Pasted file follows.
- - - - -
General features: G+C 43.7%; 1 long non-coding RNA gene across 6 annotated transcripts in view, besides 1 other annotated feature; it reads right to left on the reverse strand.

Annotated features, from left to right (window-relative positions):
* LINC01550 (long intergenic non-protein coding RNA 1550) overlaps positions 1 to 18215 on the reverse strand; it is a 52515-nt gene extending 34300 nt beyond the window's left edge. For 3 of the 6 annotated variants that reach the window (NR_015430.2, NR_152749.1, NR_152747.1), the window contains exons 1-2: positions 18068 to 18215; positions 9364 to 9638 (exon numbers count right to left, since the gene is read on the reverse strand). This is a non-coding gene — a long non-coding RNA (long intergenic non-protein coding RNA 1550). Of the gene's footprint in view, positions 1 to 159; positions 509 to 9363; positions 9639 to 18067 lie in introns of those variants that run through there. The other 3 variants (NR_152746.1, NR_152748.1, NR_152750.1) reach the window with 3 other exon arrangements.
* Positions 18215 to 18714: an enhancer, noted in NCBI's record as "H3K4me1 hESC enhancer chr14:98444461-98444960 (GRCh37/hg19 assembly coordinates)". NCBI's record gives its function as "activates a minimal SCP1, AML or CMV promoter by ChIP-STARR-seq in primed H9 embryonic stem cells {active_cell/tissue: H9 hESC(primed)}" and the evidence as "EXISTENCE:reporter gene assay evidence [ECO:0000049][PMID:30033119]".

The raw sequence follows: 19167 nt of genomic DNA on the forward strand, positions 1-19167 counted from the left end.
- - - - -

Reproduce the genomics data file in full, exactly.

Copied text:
General features: G+C 43.7%; 1 long non-coding RNA gene across 6 annotated transcripts in view, besides 1 other annotated feature; it reads right to left on the reverse strand.

Annotated features, from left to right (window-relative positions):
* LINC01550 (long intergenic non-protein coding RNA 1550) overlaps positions 1 to 18215 on the reverse strand; it is a 52515-nt gene extending 34300 nt beyond the window's left edge. For 3 of the 6 annotated variants that reach the window (NR_015430.2, NR_152749.1, NR_152747.1), the window contains exons 1-2: positions 18068 to 18215; positions 9364 to 9638 (exon numbers count right to left, since the gene is read on the reverse strand). This is a non-coding gene — a long non-coding RNA (long intergenic non-protein coding RNA 1550). Of the gene's footprint in view, positions 1 to 159; positions 509 to 9363; positions 9639 to 18067 lie in introns of those variants that run through there. The other 3 variants (NR_152746.1, NR_152748.1, NR_152750.1) reach the window with 3 other exon arrangements.
* Positions 18215 to 18714: an enhancer, noted in NCBI's record as "H3K4me1 hESC enhancer chr14:98444461-98444960 (GRCh37/hg19 assembly coordinates)". NCBI's record gives its function as "activates a minimal SCP1, AML or CMV promoter by ChIP-STARR-seq in primed H9 embryonic stem cells {active_cell/tissue: H9 hESC(primed)}" and the evidence as "EXISTENCE:reporter gene assay evidence [ECO:0000049][PMID:30033119]".

The raw sequence follows: 19167 nt of genomic DNA on the forward strand, positions 1-19167 counted from the left end.